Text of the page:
The UK will have a dedicated Internet of Things (IoT) network to support public-sector services by 2030, according to ARM's emerging technologies director.
Speaking at TechUK's Public Services 2030 Conference, attended by V3, ARM's Gary Atkinson said two communications networks will be in place across the UK within 15 years.
"By 2030, we will actually see two separate networks evolve. High-speed data networks will continue to improve in coverage and data bandwidth. We will get a parallel network of what we call a low-power wide area network," he said.
"The IoT doesn't require the kind of bandwidth you or your mobile phone requires as we deploy billions of sensors out there in the real world giving us data about the structural integrity of bridges, whether [areas] are getting localised flooding, and the air quality of a city."
Atkinson explained that the IoT network will either run on top of mobile networks or within a mesh network, which could use lampposts as wireless beacons in cities.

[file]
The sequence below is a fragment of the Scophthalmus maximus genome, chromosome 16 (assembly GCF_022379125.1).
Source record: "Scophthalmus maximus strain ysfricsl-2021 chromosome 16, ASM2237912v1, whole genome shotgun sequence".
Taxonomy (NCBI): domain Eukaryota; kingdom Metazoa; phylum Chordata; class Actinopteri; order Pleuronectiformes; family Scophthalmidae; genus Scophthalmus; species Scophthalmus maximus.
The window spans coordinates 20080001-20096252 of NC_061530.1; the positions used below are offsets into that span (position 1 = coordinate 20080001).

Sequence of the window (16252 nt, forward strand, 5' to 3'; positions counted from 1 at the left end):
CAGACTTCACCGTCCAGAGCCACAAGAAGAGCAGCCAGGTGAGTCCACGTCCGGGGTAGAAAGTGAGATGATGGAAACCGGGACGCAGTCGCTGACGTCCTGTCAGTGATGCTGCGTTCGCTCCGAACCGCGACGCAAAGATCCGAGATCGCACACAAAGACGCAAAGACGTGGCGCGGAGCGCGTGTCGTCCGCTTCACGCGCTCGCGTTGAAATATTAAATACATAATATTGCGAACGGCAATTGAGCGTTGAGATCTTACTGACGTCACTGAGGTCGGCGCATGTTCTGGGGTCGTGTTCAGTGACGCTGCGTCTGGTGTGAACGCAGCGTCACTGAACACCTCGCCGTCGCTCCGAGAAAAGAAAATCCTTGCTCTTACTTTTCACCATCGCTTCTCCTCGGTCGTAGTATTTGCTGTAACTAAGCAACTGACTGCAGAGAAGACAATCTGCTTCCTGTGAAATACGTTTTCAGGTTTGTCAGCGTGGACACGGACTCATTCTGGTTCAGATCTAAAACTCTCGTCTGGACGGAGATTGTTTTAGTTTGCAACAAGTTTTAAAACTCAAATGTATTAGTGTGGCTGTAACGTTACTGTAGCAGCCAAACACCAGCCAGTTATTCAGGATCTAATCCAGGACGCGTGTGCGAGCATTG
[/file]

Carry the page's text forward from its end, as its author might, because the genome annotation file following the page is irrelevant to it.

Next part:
"We will be able to monitor the world around us, then you can revolutionise things like healthcare," he said.
According to Atkinson, by 2030 wearable fitness devices will have evolved into medical wearables connect to the IoT network. Wearables can then provide data for monitoring by hospitals and wider medical services to improve the care of people remotely.
"If we look at 2030 you will find vital statistics being measured in real-time, so you can get an early warning of any issues you may have," he said.
"It's like going to the doctors every day and having blood work done, only without the inconvenience," he added, noting such an approach will be needed as healthcare services in their current form lack the ability to scale with the population's future needs.
He also said 2030 will see wider use of biometrics in the public sector to ease the process of identification and authentication of people using public services.
Back in the present day major technology companies are continuing to develop IoT systems, networks and hardware platforms, including ARM and IBM, who have teamed up to develop IoT starter kits backed by cloud services.
HP has also thrown its hat into the arena, with its IoT platform for communications service providers to manage devices on their networks.
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